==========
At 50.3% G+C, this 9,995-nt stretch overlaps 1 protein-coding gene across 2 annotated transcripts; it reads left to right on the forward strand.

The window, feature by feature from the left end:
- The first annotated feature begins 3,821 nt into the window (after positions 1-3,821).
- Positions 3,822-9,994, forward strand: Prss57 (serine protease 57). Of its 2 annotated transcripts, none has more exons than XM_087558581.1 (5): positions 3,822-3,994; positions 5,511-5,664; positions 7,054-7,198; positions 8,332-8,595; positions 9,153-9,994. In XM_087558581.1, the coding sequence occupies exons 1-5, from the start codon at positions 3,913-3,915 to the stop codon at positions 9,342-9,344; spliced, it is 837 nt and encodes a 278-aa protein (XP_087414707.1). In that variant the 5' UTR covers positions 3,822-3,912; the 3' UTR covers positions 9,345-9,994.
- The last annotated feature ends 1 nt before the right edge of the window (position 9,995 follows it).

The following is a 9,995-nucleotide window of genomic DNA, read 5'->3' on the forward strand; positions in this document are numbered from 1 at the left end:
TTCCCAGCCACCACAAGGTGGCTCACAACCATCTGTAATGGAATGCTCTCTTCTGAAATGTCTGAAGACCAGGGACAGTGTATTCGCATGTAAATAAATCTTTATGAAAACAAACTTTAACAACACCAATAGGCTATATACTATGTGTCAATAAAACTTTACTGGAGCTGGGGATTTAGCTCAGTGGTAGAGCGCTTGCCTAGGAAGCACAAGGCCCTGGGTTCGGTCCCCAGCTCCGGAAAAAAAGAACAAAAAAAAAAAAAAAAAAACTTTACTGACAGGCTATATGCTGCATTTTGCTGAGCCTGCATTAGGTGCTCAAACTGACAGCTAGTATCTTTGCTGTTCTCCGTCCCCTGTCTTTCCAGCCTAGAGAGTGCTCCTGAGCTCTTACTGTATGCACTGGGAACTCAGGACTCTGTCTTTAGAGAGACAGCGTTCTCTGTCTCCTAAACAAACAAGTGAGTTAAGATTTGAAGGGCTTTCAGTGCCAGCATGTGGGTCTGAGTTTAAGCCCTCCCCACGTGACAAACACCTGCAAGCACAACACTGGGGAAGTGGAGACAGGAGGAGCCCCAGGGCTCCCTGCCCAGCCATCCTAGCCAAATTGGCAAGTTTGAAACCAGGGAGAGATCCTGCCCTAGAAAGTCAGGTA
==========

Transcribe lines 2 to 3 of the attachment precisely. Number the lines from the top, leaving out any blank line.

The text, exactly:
The window, feature by feature from the left end:
- The first annotated feature begins 3,821 nt into the window (after positions 1-3,821).